Antipsychotic Medication-Induced Hyperthermia Leading to Cerebrovascular Accident: A Case Report.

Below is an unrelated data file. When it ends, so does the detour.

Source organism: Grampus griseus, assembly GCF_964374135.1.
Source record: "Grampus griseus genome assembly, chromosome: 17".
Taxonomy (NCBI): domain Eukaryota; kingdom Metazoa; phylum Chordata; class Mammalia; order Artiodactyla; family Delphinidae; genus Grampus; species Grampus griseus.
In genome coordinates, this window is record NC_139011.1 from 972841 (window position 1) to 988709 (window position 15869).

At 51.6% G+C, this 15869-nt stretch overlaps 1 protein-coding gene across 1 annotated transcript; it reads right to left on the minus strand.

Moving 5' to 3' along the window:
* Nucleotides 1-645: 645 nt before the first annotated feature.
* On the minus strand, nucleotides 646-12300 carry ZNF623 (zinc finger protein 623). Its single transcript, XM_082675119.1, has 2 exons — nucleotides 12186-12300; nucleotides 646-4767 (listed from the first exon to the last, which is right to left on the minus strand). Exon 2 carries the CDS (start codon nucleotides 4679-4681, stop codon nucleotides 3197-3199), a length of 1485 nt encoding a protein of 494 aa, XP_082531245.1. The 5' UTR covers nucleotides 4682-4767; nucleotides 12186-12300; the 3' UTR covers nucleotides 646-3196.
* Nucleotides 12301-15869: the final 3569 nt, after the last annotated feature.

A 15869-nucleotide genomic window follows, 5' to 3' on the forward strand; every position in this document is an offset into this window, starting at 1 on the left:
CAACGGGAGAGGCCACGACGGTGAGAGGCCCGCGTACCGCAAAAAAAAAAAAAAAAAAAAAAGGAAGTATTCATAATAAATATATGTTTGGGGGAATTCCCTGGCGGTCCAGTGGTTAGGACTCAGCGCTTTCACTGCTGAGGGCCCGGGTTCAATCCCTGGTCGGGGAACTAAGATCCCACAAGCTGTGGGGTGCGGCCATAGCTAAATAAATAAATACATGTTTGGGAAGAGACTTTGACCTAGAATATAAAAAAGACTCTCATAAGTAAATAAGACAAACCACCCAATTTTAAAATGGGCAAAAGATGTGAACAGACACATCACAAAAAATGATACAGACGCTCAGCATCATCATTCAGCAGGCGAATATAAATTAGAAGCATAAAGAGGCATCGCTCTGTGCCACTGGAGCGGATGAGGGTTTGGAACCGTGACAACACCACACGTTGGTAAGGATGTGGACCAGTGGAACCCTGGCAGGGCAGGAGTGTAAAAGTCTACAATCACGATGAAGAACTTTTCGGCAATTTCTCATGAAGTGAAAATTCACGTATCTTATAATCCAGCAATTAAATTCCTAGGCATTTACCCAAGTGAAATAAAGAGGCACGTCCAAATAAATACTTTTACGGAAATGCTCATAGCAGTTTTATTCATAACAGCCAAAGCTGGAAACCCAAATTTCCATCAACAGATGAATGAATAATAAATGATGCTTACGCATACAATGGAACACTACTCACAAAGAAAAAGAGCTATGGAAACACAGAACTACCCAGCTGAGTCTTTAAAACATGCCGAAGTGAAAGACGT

Antipsychotic medications are used in the management of schizophrenia. Antipsychotic medications treat both positive and negative symptoms via the dopamine D2 receptor and serotonin 5-HT2A blockade pathway. Side effects include hyperprolactinemia, prolonged QTc, and neuroleptic malignant syndrome. However, antipsychotic medication-induced hyperthermia potentiating a cerebrovascular accident (CVA) is a rare side effect that is less well known. A 47-year-old male presented to the emergency department (ED) via emergency medical services for altered mental status. He was given naloxone without improvement in mental status. His glucose was 110 mg/dL. Upon presentation to the ED, he was hyperthermic (106.7 degrees Fahrenheit) and tachycardic (heart rate of 160's beats/minute). Home medications included risperidone and fluphenazine. After the resolution of his hyperthermia, he had a right-sided facial droop concerning a cerebrovascular accident. Magnetic resonance imaging (MRI) of the brain confirmed an early/acute subacute right cerebellar infarction. The patient received optimal treatment; his mental status returned to baseline, and he was discharged home without antipsychotic medications. Patients who are prescribed antipsychotics should be aware of the potentially fatal adverse events that can occur from these medications. Thermoregulation may be impaired in these patients, resulting in significant hyperthermia, in which case antipsychotic medications should be discontinued.